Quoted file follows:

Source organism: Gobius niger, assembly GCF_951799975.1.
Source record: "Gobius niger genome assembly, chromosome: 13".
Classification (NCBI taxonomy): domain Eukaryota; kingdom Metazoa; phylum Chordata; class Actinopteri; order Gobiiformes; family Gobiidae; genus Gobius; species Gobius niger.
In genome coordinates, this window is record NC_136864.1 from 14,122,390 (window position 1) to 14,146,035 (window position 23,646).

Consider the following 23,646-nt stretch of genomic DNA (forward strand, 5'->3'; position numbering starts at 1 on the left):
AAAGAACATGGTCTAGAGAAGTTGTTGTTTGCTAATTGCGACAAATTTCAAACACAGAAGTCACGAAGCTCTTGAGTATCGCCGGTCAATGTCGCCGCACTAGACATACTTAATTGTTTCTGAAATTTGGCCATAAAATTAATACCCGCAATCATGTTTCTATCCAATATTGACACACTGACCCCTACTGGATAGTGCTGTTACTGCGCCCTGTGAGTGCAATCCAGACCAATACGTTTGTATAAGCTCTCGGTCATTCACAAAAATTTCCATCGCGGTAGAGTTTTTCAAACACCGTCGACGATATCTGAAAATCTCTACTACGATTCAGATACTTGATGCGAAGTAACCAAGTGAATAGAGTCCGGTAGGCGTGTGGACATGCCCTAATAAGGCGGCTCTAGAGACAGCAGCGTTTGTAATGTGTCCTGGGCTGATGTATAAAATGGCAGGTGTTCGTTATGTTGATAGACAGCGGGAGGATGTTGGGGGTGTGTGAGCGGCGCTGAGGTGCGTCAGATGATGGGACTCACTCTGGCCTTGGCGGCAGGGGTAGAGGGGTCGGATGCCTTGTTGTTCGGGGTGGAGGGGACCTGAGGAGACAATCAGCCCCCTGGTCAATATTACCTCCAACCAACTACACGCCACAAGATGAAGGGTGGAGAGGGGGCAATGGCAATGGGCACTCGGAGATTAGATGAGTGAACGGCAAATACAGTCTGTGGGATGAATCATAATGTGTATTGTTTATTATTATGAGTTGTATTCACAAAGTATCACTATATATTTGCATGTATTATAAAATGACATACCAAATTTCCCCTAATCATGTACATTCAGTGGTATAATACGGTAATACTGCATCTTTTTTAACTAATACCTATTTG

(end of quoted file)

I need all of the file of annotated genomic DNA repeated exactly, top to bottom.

Source organism: Gobius niger, assembly GCF_951799975.1.
Source record: "Gobius niger genome assembly, chromosome: 13".
Classification (NCBI taxonomy): domain Eukaryota; kingdom Metazoa; phylum Chordata; class Actinopteri; order Gobiiformes; family Gobiidae; genus Gobius; species Gobius niger.
In genome coordinates, this window is record NC_136864.1 from 14,122,390 (window position 1) to 14,146,035 (window position 23,646).

Consider the following 23,646-nt stretch of genomic DNA (forward strand, 5'->3'; position numbering starts at 1 on the left):
AAAGAACATGGTCTAGAGAAGTTGTTGTTTGCTAATTGCGACAAATTTCAAACACAGAAGTCACGAAGCTCTTGAGTATCGCCGGTCAATGTCGCCGCACTAGACATACTTAATTGTTTCTGAAATTTGGCCATAAAATTAATACCCGCAATCATGTTTCTATCCAATATTGACACACTGACCCCTACTGGATAGTGCTGTTACTGCGCCCTGTGAGTGCAATCCAGACCAATACGTTTGTATAAGCTCTCGGTCATTCACAAAAATTTCCATCGCGGTAGAGTTTTTCAAACACCGTCGACGATATCTGAAAATCTCTACTACGATTCAGATACTTGATGCGAAGTAACCAAGTGAATAGAGTCCGGTAGGCGTGTGGACATGCCCTAATAAGGCGGCTCTAGAGACAGCAGCGTTTGTAATGTGTCCTGGGCTGATGTATAAAATGGCAGGTGTTCGTTATGTTGATAGACAGCGGGAGGATGTTGGGGGTGTGTGAGCGGCGCTGAGGTGCGTCAGATGATGGGACTCACTCTGGCCTTGGCGGCAGGGGTAGAGGGGTCGGATGCCTTGTTGTTCGGGGTGGAGGGGACCTGAGGAGACAATCAGCCCCCTGGTCAATATTACCTCCAACCAACTACACGCCACAAGATGAAGGGTGGAGAGGGGGCAATGGCAATGGGCACTCGGAGATTAGATGAGTGAACGGCAAATACAGTCTGTGGGATGAATCATAATGTGTATTGTTTATTATTATGAGTTGTATTCACAAAGTATCACTATATATTTGCATGTATTATAAAATGACATACCAAATTTCCCCTAATCATGTACATTCAGTGGTATAATACGGTAATACTGCATCTTTTTTAACTAATACCTATTTG